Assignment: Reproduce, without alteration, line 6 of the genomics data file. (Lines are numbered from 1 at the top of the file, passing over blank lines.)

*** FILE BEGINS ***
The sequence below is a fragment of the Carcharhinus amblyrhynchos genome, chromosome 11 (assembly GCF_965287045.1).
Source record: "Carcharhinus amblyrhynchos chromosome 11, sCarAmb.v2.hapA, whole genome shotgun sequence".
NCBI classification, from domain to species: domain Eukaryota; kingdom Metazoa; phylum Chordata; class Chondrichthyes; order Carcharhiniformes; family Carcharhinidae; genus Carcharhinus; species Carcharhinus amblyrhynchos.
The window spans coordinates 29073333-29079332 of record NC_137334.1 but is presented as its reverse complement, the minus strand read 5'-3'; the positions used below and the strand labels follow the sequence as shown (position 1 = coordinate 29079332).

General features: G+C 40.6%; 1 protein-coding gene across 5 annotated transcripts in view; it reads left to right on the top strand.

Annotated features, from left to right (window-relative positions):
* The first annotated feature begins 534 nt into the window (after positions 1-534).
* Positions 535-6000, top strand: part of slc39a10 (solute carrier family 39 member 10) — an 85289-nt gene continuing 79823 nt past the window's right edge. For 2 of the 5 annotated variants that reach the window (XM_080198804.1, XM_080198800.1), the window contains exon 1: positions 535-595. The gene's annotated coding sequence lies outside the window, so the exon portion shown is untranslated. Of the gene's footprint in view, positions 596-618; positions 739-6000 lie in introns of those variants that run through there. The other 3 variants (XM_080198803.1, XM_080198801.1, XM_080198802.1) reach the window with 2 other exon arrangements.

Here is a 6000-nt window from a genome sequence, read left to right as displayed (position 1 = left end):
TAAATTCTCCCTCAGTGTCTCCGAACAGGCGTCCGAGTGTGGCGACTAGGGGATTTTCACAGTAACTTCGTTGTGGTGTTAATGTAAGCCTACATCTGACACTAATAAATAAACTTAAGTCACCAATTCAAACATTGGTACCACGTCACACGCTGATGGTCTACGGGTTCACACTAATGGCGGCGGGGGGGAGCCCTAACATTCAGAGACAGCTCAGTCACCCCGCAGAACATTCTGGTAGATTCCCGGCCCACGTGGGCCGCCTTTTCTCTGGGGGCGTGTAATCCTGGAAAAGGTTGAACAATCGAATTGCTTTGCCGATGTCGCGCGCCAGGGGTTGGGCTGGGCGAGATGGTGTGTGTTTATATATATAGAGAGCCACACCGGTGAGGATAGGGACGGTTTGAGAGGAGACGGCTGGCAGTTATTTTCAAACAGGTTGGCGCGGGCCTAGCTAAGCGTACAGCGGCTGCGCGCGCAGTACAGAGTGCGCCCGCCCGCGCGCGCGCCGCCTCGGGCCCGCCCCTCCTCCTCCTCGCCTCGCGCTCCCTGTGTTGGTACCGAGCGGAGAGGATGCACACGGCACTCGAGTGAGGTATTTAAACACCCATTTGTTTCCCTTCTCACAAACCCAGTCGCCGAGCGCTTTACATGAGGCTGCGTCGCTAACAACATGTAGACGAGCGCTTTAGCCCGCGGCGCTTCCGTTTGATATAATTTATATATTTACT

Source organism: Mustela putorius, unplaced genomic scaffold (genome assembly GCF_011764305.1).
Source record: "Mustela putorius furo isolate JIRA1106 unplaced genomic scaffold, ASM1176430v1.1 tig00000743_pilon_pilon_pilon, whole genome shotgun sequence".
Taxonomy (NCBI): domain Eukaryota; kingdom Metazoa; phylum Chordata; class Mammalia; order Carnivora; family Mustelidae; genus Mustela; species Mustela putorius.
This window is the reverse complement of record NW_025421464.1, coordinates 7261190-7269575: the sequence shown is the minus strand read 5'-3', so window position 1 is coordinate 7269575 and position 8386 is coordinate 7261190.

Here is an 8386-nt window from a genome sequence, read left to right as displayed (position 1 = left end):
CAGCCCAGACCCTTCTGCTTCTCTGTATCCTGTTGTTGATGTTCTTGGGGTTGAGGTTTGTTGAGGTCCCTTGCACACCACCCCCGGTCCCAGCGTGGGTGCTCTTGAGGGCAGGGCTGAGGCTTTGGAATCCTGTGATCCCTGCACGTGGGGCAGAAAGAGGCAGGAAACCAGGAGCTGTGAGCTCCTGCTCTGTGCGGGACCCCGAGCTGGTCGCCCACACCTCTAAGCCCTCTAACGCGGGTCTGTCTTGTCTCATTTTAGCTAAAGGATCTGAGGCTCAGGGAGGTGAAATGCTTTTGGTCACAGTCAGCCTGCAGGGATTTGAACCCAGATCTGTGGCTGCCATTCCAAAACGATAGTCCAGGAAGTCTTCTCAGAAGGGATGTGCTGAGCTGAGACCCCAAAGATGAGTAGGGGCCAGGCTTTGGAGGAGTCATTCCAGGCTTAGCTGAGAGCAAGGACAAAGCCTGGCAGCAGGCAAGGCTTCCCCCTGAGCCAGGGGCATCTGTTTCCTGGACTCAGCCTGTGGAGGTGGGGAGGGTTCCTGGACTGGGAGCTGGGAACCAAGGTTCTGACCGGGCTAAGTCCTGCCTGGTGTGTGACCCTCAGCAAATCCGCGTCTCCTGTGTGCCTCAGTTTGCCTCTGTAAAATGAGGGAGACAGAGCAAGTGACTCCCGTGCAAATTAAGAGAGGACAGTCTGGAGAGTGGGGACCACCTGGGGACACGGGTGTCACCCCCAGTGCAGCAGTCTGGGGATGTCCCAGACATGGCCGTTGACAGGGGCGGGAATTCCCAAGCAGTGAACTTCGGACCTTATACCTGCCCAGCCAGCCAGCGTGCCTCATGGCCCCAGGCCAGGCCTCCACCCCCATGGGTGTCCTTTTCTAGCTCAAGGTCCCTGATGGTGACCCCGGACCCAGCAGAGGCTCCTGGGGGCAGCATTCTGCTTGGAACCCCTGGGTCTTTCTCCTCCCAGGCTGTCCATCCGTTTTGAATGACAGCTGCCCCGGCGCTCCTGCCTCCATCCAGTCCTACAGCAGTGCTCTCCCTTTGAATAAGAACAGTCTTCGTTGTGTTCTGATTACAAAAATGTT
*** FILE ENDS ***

Annotated features, from left to right (window-relative positions):